Ranks of the Homeless Grows


Here’s a sobering report courtesy of the Associated Press this morning.

Properties in some stage of foreclosure, says the AP, more than DOUBLED from the same time last year. That figure comes from a mortgage data company.

Between July and September, nationwide, 446,726 homes were hit with some form of foreclosure…and that–ready for this–is up 100.1 percent from the same period the year before. 100.1 percent!

California, of course, leads the way . . . Nevada and Florida right up there,too.

And, you are not spared if you live in Michigan, Ohio, Colorado, Arizona, Georgia, Indiana or Texas, either.

Apparently, only the White House at the moment is not in foreclosure!

About Author

Charles is currently reporting for KNX Radio in Los Angeles, is the co-author of the book No Time To Think, and can be found commenting about the news on his blog, The Feldman Blog, as well as on The Huffington Post.


  1. The numbers are out of control. We need to do something to fix this problem. Can anybody say it’s time to stop outsourcing jobs, and keep them here so that we can buy our own products. Keep jobs here and we wouldn’t have to worry about people losing homes, and not being able to afford the things that we have available to purchase, whether it be products or services.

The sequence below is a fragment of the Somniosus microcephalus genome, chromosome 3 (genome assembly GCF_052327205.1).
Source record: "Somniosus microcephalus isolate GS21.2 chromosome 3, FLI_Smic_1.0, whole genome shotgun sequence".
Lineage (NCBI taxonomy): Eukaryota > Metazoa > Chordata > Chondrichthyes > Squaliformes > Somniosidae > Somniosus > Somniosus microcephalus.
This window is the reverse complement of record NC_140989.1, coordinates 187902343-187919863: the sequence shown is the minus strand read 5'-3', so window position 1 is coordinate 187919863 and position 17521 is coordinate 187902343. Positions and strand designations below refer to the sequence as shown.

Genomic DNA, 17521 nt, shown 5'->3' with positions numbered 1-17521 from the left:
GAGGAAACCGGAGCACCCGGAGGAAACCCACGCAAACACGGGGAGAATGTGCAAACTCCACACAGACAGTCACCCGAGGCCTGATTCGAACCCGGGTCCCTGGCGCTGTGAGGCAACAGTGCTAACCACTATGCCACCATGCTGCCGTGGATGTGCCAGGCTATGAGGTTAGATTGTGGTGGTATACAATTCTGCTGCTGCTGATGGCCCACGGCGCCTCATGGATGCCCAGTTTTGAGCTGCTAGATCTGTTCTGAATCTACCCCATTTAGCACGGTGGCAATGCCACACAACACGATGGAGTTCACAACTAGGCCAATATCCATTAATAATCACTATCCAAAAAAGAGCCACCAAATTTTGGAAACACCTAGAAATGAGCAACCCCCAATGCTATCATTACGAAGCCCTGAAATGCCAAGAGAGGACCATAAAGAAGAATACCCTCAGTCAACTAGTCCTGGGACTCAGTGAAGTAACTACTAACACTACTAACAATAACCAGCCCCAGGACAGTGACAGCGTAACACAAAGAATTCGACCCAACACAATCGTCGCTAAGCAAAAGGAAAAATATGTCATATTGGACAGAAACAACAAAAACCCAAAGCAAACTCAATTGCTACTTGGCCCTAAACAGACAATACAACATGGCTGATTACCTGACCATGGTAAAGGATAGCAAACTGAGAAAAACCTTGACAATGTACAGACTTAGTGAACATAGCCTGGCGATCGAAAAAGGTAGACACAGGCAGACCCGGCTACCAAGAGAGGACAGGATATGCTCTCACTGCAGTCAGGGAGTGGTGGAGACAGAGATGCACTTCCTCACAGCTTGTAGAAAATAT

2. There needs to be some acceptable standard of what banks will lend to people, because unfortunately, if given the option, people will generally borrow more than they can afford. Lenders gave a lot of loans at 100% ltv when property was priced at its peak a year or two ago, which should have made no sense from a lender’s point of view. Now, of course, those are the loans in default as rates adjust and values depress.

  3. A large percentage of these foreclosures are not because they lost their jobs due to outsourcing. In fact outsourcing and affect on US jobs is another debate.

    It is because for the last 5 years, mortgage companies have taken advantage of locking people in to very low ARM loans. Unfortunately, the American way is to live above our means. Once the interest rate increased for these low ARMs, people could no longer afford to make their mortgage payments and had to default.

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